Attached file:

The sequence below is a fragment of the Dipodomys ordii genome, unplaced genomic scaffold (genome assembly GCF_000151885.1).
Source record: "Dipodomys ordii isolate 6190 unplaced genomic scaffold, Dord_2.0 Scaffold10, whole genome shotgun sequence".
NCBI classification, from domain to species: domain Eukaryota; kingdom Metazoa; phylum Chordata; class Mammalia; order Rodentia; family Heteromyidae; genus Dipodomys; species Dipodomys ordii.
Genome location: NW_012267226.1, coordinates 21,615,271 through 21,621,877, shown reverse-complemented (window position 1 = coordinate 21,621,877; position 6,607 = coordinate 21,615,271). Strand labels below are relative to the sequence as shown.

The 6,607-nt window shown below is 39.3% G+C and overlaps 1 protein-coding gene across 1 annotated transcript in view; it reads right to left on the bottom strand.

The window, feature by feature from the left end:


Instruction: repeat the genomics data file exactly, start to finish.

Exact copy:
The sequence below is a fragment of the Dipodomys ordii genome, unplaced genomic scaffold (genome assembly GCF_000151885.1).
Source record: "Dipodomys ordii isolate 6190 unplaced genomic scaffold, Dord_2.0 Scaffold10, whole genome shotgun sequence".
NCBI classification, from domain to species: domain Eukaryota; kingdom Metazoa; phylum Chordata; class Mammalia; order Rodentia; family Heteromyidae; genus Dipodomys; species Dipodomys ordii.
Genome location: NW_012267226.1, coordinates 21,615,271 through 21,621,877, shown reverse-complemented (window position 1 = coordinate 21,621,877; position 6,607 = coordinate 21,615,271). Strand labels below are relative to the sequence as shown.

The 6,607-nt window shown below is 39.3% G+C and overlaps 1 protein-coding gene across 1 annotated transcript in view; it reads right to left on the bottom strand.

The window, feature by feature from the left end: